Chanhassen City Hall

Four Chanhassen City Council candidates participated in a candidate forum on Tuesday, Oct. 20.

There are two seats open this election cycle. Haley Pemrick Schubert, Ryan Soller, Lucille "Lucy" Rehm and incumbent Jerry McDonald attended the live-streamed event. Matthew Etheridge was unable to attend. Hosted by Buy Chanhassen, former mayor Tom Furlong moderated.

The newspaper has summarized the candidate’s answers to the three subjects addressed in the forum.

On the role of cities during the pandemic

Haley Pemrick Schubert:

Local businesses know how to handle themselves in a safe manner, and the city should allow them to open as they see fit while also connecting them with local resources.

“The city council can help the public learn more about these small and local businesses and be that advocate at the county and state level.”

Ryan Soller:

The city should not be an entity that gets in the way — they shouldn’t think they know how to run a business, or tell business owners how to run their own.

“We should not be putting more undue financial burdens, regulations and other barriers on our businesses. We need to get out of the way and let them utilize their creativity and innovation.”

Lucy Rehm:

The city should focus on internet access, infrastructure and supporting their local community. Creating more walkable streets would also positively impact many local businesses.

“The city should allow our businesses to do these things to adapt like outdoor patios. Whatever we can do to support our local community.”

Jerry McDonald:

Since the pandemic, the city has received federal funding and teamed with county programs and local businesses to let them know about grants and other resources.

“Should we come out and tell everyone what to do and how to conduct their business? No. We will help enforce what they come up with, while complying with state mandates.”

On allowing new developments despite resident opposition

Ryan Soller:

The city’s role isn’t to look at market conditions, but to get out of the way and empower those people and businesses. However, he would be elected by the residents, so his preference would be to his constituents, not developers.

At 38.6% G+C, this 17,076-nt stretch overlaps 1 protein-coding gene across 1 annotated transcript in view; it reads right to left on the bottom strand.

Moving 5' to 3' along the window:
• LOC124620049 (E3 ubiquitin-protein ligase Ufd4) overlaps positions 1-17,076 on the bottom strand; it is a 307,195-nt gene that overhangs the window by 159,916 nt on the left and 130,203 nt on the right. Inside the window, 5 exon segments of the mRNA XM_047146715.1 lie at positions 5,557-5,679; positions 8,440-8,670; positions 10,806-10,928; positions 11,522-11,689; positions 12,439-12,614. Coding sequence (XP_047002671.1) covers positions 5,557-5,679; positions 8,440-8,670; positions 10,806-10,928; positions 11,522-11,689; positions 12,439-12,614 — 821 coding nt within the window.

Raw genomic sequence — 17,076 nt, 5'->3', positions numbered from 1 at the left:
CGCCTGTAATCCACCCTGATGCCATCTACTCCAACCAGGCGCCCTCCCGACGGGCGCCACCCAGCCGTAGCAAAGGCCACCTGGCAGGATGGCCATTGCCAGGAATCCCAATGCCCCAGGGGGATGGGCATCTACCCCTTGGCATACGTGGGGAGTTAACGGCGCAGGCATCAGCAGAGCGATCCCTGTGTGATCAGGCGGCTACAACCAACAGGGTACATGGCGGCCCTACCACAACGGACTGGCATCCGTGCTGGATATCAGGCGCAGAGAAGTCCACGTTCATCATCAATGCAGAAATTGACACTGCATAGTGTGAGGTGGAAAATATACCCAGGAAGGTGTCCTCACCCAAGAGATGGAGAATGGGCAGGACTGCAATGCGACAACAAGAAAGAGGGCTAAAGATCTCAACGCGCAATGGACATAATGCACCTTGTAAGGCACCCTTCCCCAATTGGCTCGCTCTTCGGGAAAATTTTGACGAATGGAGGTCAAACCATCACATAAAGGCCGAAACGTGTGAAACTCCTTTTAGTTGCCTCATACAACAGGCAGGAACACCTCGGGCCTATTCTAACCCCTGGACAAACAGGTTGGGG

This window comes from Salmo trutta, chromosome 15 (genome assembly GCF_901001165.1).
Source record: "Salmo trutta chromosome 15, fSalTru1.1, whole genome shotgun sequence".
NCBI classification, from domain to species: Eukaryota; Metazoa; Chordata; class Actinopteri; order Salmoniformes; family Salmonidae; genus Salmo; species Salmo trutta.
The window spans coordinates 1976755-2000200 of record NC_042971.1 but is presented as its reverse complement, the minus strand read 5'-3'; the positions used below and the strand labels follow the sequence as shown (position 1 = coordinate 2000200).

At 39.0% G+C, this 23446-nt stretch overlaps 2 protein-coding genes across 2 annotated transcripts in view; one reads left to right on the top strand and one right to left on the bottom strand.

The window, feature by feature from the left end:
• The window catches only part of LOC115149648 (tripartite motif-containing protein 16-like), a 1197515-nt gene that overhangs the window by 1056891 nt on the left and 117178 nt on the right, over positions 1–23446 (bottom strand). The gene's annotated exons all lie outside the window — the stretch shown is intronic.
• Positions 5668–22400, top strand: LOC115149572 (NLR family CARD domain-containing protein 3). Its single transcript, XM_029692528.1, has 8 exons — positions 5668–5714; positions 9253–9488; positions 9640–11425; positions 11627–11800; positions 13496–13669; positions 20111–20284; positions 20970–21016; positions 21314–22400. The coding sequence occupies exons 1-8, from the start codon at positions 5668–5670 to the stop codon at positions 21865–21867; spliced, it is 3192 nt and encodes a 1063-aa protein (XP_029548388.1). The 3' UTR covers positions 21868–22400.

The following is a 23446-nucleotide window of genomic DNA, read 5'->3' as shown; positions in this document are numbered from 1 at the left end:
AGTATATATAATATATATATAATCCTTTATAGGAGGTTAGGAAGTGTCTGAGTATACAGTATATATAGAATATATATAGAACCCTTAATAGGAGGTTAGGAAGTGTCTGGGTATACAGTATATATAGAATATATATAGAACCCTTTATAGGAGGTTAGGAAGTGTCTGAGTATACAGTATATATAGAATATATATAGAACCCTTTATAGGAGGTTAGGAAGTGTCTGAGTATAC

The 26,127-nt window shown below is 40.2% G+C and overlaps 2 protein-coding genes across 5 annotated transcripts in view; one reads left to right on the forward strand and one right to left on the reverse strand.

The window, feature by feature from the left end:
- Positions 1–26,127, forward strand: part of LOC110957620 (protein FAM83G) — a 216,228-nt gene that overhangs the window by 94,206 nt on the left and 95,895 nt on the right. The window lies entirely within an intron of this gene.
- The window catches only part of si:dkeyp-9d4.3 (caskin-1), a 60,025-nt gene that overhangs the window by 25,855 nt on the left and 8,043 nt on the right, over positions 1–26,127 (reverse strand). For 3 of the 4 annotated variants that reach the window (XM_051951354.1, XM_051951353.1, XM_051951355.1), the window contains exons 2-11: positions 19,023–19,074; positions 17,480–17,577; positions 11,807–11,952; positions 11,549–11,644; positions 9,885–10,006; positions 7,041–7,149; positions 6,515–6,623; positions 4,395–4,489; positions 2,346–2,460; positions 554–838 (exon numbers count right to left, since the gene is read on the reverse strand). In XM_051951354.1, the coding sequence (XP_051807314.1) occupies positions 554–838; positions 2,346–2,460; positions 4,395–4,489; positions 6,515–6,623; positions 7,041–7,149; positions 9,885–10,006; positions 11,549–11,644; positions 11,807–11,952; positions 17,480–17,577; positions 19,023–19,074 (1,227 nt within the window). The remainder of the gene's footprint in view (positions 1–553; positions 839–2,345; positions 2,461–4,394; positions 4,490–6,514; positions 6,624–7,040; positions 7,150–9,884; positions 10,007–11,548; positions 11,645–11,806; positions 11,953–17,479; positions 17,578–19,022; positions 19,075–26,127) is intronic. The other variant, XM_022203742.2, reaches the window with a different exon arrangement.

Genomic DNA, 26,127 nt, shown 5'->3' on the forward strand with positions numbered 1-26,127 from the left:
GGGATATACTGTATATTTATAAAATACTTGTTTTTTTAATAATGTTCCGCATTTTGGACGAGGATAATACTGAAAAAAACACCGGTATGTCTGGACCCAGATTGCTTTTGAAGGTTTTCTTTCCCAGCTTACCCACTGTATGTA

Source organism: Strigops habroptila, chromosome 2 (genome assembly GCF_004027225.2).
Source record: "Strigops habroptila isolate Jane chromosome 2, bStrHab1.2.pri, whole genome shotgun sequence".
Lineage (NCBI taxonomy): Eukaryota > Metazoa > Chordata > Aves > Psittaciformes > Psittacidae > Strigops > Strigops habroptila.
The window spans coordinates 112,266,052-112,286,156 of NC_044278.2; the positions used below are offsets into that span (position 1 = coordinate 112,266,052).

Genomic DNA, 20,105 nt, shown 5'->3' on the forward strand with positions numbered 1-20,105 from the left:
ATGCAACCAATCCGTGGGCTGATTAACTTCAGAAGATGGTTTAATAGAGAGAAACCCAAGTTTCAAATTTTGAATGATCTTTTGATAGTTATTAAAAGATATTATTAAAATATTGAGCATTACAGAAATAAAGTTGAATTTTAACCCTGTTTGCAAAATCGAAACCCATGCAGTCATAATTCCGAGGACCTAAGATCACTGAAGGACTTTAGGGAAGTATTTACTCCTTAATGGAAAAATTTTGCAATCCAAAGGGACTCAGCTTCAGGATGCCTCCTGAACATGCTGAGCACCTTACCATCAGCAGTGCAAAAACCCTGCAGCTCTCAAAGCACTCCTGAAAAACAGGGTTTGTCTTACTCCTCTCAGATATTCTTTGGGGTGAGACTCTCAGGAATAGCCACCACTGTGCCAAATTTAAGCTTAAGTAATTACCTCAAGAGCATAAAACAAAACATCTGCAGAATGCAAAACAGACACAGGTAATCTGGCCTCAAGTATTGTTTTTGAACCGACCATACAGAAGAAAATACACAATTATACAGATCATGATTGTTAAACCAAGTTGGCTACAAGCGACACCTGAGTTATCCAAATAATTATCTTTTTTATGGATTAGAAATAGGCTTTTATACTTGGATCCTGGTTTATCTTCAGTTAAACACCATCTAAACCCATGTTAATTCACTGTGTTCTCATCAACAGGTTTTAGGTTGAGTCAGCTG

Lucy Rehm:

Her role in developments is to listen, learn and be an independent voice for the residents, without any outside interference.

Jerry McDonald:

The city does not decide if a business can come to town — if they follow the requirements, the council brings it forward. While there are often vocal groups in opposition, the city must weigh what’s in the best interest for the community and the developer when making decisions.

Haley Pemrick Schubert:

She would listen and fight for Chanhassen residents while also exploring the concerns raised. Property owners have the right to do what they want on their land, but the city should also be looking at short- and long-term effects.

On finding a new city manager 

Lucy Rehm:

Staff turnover has been a big issue as several major figures are transitioning. The city needs people who know the history, but can also bring forward new, progressive thinking.

“This is an opportunity for us to get some new voices. I hope we can find someone who can lead us forward, a person willing to look, listen and learn about this community.”

Jerry McDonald:

During his three prior terms, Chanhassen was in a “growth” mode. Now as the city transitions from growing to maturing, they won’t have as much funding, which presents a challenge for the future staff.

“We still need to provide our services, so the city manager needs to look at this change and how we can survive through it while helping our residents.”

Haley Pemrick Schubert:

It’s tough to see these city staff members leave because they are such a wealth of information. She would like to find someone who has learned from their past experiences, along with someone knowledgeable about long term strategic planning.

“We’re getting to the end of how much we can develop, so we need to figure out how we can be funding things for the future.”

Ryan Soller:

There are always risks hiring new people, but the opportunities are more exciting. When finding a new city manager, he would prioritize trust, creativity and a mind for innovation.

“I don’t want Chanhassen to become a run-of-the-mill suburb. We need critical thinking and exciting ideas to grow our city.”